No Good Reason For That Either

I’m convinced.  I’ve fought it.  I really have.  But today I’m convinced there is no good reason not to go to church.

My church has a guy who speaks about God. He’s called the pastor and I like him a lot.

The earliest Christians were Jews and so they went to synagogue regularly.  They didn’t stop doing this once Jesus left the planet.  There soon came a time though when the Christians were no longer welcome in synagogues (near the beginning of the second century) so they gathered together on their own, organizing themselves the same way they had before in the synagogues. They had a guy who prayed and preached from behind a wooden pulpit, for example, just like in the synagogues.  He was called a chazan.

My church has a guy who has us sing Tomlin songs with him for twenty minutes on Sunday mornings.  He’s called the worship pastor and I like him a lot.

Synagogues had preceptors, or music leaders, but when Christians left the synagogues and started meeting on their own they sometimes didn’t have a preceptor.  So Christians sang songs to each other with or without a leader.  They sang two main kinds of songs: songs that were prayers to God and songs that told the history of God’s People and His relationship with them – Jewish songs.  They used this last type of song to teach newcomers and the young the history of the faith and to remind those of all ages how faithful God had been to His People.

My church has a small troup of “actors” who do dramas for us sometimes.

Church dramas suck.

My church receives about twenty percent of my income.  They use that money to pay rent, pay the worship pastor and pastor, buy grape juice and tiny square breads, sustain their food pantry and support missionaries and other good folks doing great things in our town and around the world.

I haven’t found much scholarly stuff on how finances were handled in the early church.  What I have found is that equality was one financial goal of the early church.  To oversee this mission leaders, deacons for one, were needed.  They took the offerings of the people and gave them to those who had need.  This of courses didn’t stop people from giving to their neighbors in addition.

My church let’s me sit beside Redneck Neighbor and his wife and other members of the cult-de-sac for an hour or so every Sunday, during which time we say very little to each other and mostly just sit and listen.

The early church wasn’t much different.  It was made up of two basic groups: those in official leadership positions and those who participated in other ways, like listening.  For example, the early church had a preacher (we’ve already mentioned the chazan) but also a nasi (James, Jesus’ brother was the first in Jerusalem).  The nasi was the administrator, the judge of disputes, the admitter of newcomers, and was in charge of everything in the Christian church that the Sanhedrin was in charge of in the Jewish faith.  Then there were deacons (parnasin) men and women who officially cared for the poor, doling out the offerings of the church to those who had need.  Some scholars think when Acts 6:3 talks about choosing “seven good men” it was the chazan, nasi, and panasins that were being spoken of – you couldn’t have an official synagogue like meeting without them present.  Then there were the batlan, scholarly leaders who were independently wealthy or supported by the church. They were around to answer any scholarly questions that would arise, about history, language, law, etc.  You had to have ten of these for every 120 people in the church.  You couldn’t start a synagogue like service without all of these kinds of leaders present – at least ten leaders total.  Then there was the zaken, an older person who was wise and counseled/mentored everyone. They had to be at least fifty years old.  Then there was the interpreter, called a meturgan, who stood by the one reading the scriptures.  The scripture would be read in its original language into the interpreter’s ear and then the interpreter would speak it in the languages of the day and “add meaning” when necessary.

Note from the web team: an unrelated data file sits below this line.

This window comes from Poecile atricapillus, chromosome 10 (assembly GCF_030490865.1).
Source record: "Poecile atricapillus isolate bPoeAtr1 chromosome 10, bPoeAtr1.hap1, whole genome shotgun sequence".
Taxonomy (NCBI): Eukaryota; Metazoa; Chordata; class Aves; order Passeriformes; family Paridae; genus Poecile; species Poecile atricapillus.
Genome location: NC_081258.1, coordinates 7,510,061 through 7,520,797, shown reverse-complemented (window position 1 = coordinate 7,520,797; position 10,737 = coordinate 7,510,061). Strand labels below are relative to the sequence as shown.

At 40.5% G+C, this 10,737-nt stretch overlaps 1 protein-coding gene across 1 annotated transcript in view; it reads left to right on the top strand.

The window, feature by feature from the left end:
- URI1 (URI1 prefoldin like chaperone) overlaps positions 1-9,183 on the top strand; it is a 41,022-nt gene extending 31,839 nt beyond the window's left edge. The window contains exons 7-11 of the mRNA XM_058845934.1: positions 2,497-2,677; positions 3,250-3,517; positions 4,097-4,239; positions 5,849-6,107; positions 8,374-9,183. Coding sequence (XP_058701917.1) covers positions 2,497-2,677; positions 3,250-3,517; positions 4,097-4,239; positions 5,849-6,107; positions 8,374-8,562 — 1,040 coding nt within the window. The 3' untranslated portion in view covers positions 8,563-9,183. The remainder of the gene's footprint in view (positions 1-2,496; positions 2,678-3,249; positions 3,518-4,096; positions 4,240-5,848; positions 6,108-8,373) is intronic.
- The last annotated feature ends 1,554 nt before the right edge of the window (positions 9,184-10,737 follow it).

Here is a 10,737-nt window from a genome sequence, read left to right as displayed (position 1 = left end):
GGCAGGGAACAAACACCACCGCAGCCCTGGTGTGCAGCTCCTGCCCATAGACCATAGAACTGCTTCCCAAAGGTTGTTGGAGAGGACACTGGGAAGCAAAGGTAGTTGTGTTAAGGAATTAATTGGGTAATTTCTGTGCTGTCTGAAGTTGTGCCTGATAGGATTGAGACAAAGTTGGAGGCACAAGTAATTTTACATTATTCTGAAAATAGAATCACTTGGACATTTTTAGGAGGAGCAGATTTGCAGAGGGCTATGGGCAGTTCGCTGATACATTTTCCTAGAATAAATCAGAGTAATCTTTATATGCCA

That’s a lot of leaders (and that’s not all of them) doing a lot of structured leader stuff at a structured time and in a structured way.  Can we turn our backs on the whole idea of structure and leadership and hierarchies today given that they were so integral to the early Christian churches?

I don’t know.

I know from “going to church” my whole life that “going to church” on Sunday doesn’t keep me from being the Church all week long.  The two aren’t mutually exclusive are they? If they aren’t and if I might make even the slightest positive contribution to a local chruch by “going” there and the leaders there might make the slightest positive contribution to me then why stop going?

Anti-go-to-churchers, in light of all this confession, explain to me why I should not go to church.  And then please stick around and talk to us if we have questions about your reasons.

(Sometime soon I’ll propose a potentially better kind of church…or at least a way worth trying.)